As part of this movement, LGIM is a member of an organization called Climate Action 100+: Global Investors Driving Business Decisions, a collection of meddling institutional investors around the world, mostly government-run pension plans — although Quebec’s state pension fund, the Caisse de dépôt et placement du Québec, is the only obvious Canadian member of Climate Action 100+.

Exxon was one of five companies LGIM said it had placed on the divestment list as it steps up pressure on companies to address climate change: ExxonMobil Corporation, Hormel Foods, Korean Electric Power Corporation, Kroger and Metlife. “These names,” said LGIM, “are in addition to China Construction Bank, Rosneft Oil, Japan Post Holdings, Subaru, Loblaw and Sysco Corporation, all of whom remain engaged but who have yet to take the substantive actions to warrant re-instatement.”

Meryam OImi, head of Sustainability and Responsible Investment Strategy at LGIM, said the investment firm “will continue to push companies to build business models fit for a prosperous, sustainable future.” LGIM’s name-and-shame strategy was enthusiastically endorsed last week in Forbes magazine for maintaining “a sophisticated approach to climate change.”

One has to wonder, however, about the wisdom of divesting Exxon Mobil, one of the world’s most successful fossil-fuel producers, at a time when world energy forecasters project continuing expansion of fossil fuel demand well into …

Whoa. Hold on a second. Let me go back a few paragraphs. Loblaw? Is that our Canadian Loblaw, national champion virtue-signalling food industry giant, master of green product marketing, installer of solar panels on supermarket roofs, and most recently recipient of government funding to help upgrade the company’s refrigeration units to make them more green?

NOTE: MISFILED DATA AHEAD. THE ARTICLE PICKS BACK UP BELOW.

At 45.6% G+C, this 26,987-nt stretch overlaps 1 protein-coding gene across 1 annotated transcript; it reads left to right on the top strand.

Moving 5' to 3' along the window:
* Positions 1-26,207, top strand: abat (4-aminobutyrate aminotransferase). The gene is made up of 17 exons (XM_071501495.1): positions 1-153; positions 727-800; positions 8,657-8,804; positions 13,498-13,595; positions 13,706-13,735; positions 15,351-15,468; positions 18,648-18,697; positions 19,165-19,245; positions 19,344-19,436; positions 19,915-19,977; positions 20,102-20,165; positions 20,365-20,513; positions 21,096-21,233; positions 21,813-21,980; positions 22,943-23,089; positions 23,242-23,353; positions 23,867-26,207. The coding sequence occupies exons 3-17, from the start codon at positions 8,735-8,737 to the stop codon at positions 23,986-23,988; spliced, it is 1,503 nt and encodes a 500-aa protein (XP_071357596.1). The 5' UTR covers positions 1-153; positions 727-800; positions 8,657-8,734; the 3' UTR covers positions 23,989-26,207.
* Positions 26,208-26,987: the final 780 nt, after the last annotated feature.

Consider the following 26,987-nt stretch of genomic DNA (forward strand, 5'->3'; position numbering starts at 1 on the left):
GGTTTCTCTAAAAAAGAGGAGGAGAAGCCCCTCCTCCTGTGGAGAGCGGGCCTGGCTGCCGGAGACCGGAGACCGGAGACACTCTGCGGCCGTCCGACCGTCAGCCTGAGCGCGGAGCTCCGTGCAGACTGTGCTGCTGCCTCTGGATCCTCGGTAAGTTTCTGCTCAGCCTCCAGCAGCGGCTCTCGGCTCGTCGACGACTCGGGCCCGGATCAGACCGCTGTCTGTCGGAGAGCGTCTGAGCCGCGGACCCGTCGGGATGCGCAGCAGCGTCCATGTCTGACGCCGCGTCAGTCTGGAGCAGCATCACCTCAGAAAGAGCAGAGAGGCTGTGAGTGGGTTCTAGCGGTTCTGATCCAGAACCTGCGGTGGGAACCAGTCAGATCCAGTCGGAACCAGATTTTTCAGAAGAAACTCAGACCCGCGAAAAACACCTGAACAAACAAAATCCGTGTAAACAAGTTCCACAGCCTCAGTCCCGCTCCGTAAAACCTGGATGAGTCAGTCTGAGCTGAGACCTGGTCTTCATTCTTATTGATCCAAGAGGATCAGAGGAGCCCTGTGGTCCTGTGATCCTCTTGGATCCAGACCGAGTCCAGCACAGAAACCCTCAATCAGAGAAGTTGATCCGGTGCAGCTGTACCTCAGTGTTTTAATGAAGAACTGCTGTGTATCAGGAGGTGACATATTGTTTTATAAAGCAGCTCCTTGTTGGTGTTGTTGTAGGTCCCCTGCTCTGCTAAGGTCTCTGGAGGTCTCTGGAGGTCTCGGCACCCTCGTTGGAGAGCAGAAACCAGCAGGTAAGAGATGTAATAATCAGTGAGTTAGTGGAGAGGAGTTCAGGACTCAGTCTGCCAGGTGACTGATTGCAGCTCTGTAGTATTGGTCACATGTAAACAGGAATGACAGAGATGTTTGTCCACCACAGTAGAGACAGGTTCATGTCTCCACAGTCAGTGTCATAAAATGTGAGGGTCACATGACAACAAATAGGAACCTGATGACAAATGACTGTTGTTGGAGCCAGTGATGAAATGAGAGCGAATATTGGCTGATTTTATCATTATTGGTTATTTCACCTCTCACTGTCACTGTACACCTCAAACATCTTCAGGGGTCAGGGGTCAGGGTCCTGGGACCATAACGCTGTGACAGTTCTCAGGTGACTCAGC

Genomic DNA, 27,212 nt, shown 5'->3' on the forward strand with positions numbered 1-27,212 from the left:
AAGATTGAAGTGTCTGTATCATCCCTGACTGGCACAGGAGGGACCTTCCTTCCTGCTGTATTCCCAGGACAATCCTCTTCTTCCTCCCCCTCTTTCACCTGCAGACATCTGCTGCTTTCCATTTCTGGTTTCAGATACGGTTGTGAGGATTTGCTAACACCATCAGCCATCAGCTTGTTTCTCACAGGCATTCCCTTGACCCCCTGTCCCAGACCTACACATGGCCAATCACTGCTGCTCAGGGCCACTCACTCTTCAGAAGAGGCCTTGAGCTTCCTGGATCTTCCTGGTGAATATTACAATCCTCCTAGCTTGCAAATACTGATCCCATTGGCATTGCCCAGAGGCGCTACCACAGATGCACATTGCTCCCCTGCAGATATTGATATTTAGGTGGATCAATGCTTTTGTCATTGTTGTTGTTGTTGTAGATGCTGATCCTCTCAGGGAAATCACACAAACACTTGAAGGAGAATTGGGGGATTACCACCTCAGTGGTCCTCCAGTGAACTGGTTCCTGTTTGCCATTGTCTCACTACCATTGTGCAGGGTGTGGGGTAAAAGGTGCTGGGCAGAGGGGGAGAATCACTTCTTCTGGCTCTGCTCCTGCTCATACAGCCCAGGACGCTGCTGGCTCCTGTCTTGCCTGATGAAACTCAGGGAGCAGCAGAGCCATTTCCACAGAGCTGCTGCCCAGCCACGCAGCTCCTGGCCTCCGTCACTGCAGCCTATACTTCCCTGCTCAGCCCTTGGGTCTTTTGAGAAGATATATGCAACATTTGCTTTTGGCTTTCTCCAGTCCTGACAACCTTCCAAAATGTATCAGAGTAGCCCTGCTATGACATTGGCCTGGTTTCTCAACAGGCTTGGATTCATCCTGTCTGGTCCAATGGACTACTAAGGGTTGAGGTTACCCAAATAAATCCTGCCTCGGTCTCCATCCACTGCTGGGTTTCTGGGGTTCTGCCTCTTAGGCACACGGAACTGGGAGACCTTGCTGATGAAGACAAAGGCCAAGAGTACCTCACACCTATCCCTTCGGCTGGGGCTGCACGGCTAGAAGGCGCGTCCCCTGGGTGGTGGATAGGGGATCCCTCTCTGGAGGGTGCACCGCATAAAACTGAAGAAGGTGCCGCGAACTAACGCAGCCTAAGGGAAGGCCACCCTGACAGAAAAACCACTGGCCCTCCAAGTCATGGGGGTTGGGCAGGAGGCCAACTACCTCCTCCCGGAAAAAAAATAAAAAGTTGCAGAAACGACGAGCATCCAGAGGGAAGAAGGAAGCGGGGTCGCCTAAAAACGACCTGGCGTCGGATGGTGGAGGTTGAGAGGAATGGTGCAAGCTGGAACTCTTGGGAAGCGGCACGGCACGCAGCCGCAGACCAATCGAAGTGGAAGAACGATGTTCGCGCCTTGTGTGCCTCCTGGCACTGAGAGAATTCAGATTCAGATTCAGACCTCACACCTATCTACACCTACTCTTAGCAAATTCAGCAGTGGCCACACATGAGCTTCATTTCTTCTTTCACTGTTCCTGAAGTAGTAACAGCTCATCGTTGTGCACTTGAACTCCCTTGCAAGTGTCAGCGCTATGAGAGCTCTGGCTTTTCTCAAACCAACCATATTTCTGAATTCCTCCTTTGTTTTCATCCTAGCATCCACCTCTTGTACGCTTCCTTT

By gosh, it is our Loblaw. In a release, LGIM said “Loblaw, the Canadian grocery chain,” will continue as an “exclusion candidate.” According to Angeli Behham, a corporate governance manger who leads LGIM’s “pledge engagements with the food sector,” Canada’s leading food company “has made improvements in its governance, appointing a Lead Independent Director to ensure a counter-balancing voice to the Chair/CEO role. But we believe there are still a number of necessary steps for companies of such scale, and look forward to continuing engagement and support for substantive changes in the future.” Only then, it seems, will Loblaw be removed from the “divested” list and “reinstated.”